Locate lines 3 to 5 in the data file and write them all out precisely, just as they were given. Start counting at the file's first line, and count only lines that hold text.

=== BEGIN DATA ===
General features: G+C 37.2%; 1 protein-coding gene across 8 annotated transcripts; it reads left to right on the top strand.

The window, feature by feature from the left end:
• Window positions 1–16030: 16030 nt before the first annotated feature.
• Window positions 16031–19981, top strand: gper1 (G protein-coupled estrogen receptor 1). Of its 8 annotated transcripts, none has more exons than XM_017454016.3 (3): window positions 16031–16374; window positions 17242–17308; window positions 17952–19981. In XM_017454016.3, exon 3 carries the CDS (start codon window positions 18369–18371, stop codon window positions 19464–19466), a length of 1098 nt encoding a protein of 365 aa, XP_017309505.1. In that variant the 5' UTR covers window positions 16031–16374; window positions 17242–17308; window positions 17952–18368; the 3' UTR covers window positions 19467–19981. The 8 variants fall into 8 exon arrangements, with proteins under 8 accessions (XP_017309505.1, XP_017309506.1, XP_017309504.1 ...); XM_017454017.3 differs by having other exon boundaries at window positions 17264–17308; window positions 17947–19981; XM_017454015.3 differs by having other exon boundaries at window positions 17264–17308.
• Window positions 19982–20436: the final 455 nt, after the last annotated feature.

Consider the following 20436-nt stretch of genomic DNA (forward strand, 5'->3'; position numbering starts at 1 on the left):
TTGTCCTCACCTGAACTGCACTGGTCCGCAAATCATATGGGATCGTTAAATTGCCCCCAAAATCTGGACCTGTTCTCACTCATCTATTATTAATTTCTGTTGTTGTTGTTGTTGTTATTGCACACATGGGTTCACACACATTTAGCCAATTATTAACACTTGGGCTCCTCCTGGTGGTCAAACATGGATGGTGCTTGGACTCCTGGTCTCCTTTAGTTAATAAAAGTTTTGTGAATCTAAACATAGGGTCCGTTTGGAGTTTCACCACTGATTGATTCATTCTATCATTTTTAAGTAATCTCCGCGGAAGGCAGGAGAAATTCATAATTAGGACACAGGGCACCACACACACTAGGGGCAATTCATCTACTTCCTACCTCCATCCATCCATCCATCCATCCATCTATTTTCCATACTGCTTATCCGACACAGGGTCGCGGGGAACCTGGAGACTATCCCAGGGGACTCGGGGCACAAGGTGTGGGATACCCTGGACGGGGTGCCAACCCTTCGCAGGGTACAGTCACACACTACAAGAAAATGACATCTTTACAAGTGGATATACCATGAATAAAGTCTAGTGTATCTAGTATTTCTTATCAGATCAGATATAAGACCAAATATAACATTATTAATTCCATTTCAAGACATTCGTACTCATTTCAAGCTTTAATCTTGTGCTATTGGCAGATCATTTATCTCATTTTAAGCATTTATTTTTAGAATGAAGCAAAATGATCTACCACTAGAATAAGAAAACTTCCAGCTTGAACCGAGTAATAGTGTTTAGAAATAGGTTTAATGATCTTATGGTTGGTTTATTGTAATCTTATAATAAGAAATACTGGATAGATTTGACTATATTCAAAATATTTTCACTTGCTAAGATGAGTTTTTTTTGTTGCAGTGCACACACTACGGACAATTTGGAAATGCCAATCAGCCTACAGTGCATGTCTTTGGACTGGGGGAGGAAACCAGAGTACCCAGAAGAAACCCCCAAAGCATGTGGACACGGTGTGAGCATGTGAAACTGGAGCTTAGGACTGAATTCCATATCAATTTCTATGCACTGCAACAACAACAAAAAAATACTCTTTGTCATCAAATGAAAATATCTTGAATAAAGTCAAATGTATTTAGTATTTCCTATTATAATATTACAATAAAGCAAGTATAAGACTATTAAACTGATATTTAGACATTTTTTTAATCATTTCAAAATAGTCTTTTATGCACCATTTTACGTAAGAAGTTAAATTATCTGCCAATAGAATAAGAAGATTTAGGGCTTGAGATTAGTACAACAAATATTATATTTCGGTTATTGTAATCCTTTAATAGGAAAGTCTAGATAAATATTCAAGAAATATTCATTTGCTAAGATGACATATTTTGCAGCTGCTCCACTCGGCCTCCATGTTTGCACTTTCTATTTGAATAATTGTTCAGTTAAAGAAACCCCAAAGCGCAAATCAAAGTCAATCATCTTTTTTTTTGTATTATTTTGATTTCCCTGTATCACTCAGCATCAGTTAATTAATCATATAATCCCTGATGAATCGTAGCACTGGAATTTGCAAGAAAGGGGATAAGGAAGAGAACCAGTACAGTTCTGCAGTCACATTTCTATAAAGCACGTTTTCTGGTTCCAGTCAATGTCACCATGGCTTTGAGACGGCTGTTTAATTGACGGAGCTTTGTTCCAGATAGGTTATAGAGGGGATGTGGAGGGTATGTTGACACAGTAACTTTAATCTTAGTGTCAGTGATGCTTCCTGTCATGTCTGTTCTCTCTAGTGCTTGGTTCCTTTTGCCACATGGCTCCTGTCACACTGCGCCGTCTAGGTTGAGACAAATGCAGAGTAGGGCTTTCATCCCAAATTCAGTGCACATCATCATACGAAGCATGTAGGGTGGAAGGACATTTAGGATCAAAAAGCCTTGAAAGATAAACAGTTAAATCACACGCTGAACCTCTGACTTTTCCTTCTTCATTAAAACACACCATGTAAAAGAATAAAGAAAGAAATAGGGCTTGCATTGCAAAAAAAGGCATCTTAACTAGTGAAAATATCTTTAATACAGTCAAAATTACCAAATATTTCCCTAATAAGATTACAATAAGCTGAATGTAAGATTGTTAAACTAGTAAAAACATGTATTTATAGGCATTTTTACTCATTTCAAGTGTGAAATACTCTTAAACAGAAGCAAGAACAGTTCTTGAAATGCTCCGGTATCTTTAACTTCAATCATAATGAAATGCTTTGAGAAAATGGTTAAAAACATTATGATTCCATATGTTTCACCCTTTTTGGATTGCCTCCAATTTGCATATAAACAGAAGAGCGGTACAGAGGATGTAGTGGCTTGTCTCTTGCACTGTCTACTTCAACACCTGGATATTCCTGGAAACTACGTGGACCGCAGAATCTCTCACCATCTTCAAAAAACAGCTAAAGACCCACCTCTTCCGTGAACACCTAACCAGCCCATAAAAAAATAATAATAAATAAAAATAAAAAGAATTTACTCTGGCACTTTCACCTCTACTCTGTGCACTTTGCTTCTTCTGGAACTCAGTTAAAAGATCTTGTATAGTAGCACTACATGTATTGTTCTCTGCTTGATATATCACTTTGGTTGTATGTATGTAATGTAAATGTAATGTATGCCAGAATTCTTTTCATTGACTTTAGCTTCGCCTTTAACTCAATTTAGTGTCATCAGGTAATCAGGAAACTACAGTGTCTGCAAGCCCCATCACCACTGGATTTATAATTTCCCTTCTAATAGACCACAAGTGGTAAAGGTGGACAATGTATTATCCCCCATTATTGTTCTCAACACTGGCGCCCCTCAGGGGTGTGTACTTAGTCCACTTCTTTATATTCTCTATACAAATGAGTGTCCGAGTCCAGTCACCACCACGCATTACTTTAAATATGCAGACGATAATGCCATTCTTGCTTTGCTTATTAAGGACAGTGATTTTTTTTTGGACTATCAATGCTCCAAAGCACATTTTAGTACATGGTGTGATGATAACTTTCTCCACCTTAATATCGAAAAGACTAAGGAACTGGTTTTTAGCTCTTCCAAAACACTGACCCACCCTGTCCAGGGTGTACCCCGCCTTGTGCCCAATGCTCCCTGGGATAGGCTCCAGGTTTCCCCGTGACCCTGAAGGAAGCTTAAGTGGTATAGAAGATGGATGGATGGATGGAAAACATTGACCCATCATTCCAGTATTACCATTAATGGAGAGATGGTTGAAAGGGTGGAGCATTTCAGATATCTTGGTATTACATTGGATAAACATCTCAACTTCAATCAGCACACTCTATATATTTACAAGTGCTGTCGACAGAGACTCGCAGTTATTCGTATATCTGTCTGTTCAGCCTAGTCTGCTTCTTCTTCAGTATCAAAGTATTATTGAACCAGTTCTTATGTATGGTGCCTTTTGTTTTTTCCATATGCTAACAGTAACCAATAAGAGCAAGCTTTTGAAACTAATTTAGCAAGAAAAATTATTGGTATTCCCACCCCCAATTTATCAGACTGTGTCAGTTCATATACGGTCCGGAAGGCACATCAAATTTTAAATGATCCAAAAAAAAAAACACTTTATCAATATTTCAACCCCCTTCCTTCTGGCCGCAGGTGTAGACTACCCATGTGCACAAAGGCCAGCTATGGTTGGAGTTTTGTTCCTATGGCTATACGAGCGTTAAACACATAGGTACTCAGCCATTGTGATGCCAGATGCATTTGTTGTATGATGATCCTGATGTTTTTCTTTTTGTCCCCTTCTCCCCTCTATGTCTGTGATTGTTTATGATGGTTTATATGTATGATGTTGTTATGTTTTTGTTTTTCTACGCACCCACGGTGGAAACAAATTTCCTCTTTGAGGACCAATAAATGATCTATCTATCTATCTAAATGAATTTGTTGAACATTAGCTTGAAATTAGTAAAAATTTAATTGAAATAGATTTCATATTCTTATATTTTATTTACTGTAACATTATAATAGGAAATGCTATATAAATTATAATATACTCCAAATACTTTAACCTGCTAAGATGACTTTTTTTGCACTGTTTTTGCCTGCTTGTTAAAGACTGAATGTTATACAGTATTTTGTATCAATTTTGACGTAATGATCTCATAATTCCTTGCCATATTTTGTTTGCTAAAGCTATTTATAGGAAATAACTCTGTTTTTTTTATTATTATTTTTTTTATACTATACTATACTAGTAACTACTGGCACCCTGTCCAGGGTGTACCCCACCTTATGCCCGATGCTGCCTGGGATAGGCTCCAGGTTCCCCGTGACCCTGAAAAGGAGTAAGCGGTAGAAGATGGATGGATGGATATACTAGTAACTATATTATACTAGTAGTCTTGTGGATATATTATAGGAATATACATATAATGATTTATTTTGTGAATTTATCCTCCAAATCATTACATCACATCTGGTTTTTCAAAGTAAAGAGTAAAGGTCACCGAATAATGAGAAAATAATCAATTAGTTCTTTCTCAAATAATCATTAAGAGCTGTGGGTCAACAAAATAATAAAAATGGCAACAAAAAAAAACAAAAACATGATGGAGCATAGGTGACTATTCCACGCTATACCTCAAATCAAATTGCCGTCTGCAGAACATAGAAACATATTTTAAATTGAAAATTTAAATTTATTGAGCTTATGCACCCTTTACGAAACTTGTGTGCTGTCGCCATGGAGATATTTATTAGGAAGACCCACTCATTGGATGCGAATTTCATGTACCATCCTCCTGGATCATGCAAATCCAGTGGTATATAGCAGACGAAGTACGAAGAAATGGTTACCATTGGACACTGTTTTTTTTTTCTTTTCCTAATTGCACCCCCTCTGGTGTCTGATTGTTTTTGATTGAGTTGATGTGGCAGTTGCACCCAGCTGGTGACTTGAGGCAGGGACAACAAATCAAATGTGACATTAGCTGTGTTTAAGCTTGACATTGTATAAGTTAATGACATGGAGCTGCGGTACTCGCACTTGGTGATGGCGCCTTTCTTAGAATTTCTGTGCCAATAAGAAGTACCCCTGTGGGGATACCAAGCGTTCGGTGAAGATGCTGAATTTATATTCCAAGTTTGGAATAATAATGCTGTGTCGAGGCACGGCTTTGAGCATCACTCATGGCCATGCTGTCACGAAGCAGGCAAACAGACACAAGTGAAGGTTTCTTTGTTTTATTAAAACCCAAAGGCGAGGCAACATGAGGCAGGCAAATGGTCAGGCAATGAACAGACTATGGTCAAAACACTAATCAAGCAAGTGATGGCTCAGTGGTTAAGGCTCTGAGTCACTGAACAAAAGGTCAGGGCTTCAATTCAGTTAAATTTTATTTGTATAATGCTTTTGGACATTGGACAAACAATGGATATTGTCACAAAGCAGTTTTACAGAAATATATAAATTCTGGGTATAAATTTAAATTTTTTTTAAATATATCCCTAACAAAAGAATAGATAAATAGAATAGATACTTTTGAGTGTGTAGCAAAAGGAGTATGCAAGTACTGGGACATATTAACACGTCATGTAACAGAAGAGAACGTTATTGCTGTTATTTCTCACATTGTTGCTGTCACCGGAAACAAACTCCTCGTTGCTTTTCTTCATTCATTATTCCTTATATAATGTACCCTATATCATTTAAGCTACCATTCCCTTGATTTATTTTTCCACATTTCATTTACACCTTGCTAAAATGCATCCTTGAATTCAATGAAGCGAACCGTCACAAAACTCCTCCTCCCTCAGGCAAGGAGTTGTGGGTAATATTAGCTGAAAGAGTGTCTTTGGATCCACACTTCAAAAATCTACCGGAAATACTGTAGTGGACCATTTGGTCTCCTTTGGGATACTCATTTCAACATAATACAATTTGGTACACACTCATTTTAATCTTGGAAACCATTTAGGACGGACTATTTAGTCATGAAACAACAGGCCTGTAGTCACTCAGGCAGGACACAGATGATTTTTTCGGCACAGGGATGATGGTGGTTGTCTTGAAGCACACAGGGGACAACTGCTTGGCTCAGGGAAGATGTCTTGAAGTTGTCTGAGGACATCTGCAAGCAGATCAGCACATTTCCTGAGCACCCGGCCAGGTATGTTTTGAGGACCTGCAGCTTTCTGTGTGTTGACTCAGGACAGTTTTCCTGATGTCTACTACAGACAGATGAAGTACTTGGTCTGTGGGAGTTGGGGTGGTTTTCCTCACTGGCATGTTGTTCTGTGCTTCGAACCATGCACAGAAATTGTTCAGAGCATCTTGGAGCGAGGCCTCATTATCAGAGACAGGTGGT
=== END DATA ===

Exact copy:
• Window positions 1–16030: 16030 nt before the first annotated feature.
• Window positions 16031–19981, top strand: gper1 (G protein-coupled estrogen receptor 1). Of its 8 annotated transcripts, none has more exons than XM_017454016.3 (3): window positions 16031–16374; window positions 17242–17308; window positions 17952–19981. In XM_017454016.3, exon 3 carries the CDS (start codon window positions 18369–18371, stop codon window positions 19464–19466), a length of 1098 nt encoding a protein of 365 aa, XP_017309505.1. In that variant the 5' UTR covers window positions 16031–16374; window positions 17242–17308; window positions 17952–18368; the 3' UTR covers window positions 19467–19981. The 8 variants fall into 8 exon arrangements, with proteins under 8 accessions (XP_017309505.1, XP_017309506.1, XP_017309504.1 ...); XM_017454017.3 differs by having other exon boundaries at window positions 17264–17308; window positions 17947–19981; XM_017454015.3 differs by having other exon boundaries at window positions 17264–17308.
• Window positions 19982–20436: the final 455 nt, after the last annotated feature.